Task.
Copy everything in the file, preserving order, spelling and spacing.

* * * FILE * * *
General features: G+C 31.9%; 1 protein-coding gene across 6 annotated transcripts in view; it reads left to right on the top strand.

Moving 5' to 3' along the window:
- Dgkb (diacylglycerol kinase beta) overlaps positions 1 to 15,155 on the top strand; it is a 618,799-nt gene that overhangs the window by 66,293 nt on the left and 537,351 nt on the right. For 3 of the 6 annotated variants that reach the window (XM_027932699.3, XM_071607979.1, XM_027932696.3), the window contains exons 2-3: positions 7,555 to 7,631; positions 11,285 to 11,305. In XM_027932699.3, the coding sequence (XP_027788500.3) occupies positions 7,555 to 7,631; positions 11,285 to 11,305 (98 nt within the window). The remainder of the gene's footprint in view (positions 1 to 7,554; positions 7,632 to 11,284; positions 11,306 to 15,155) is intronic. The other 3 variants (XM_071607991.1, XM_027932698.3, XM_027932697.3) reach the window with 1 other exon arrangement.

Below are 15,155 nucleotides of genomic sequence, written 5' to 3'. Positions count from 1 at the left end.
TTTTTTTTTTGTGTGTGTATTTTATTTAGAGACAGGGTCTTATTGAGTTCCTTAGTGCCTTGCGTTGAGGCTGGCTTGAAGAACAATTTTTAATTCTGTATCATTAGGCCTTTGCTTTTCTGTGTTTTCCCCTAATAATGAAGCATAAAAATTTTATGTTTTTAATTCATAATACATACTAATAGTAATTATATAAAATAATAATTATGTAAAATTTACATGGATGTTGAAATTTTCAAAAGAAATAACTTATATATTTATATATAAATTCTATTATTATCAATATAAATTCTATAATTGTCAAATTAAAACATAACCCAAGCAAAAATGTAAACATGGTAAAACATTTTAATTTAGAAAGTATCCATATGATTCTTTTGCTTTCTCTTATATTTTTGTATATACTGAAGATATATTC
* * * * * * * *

General features: G+C 31.9%; 1 protein-coding gene across 6 annotated transcripts in view; it reads left to right on the top strand.

Moving 5' to 3' along the window:
- Dgkb (diacylglycerol kinase beta) overlaps positions 1 to 15,155 on the top strand; it is a 618,799-nt gene that overhangs the window by 66,293 nt on the left and 537,351 nt on the right. For 3 of the 6 annotated variants that reach the window (XM_027932699.3, XM_071607979.1, XM_027932696.3), the window contains exons 2-3: positions 7,555 to 7,631; positions 11,285 to 11,305. In XM_027932699.3, the coding sequence (XP_027788500.3) occupies positions 7,555 to 7,631; positions 11,285 to 11,305 (98 nt within the window). The remainder of the gene's footprint in view (positions 1 to 7,554; positions 7,632 to 11,284; positions 11,306 to 15,155) is intronic. The other 3 variants (XM_071607991.1, XM_027932698.3, XM_027932697.3) reach the window with 1 other exon arrangement.

Below are 15,155 nucleotides of genomic sequence, written 5' to 3'. Positions count from 1 at the left end.
TTTTTTTTTTGTGTGTGTATTTTATTTAGAGACAGGGTCTTATTGAGTTCCTTAGTGCCTTGCGTTGAGGCTGGCTTGAAGAACAATTTTTAATTCTGTATCATTAGGCCTTTGCTTTTCTGTGTTTTCCCCTAATAATGAAGCATAAAAATTTTATGTTTTTAATTCATAATACATACTAATAGTAATTATATAAAATAATAATTATGTAAAATTTACATGGATGTTGAAATTTTCAAAAGAAATAACTTATATATTTATATATAAATTCTATTATTATCAATATAAATTCTATAATTGTCAAATTAAAACATAACCCAAGCAAAAATGTAAACATGGTAAAACATTTTAATTTAGAAAGTATCCATATGATTCTTTTGCTTTCTCTTATATTTTTGTATATACTGAAGATATATTC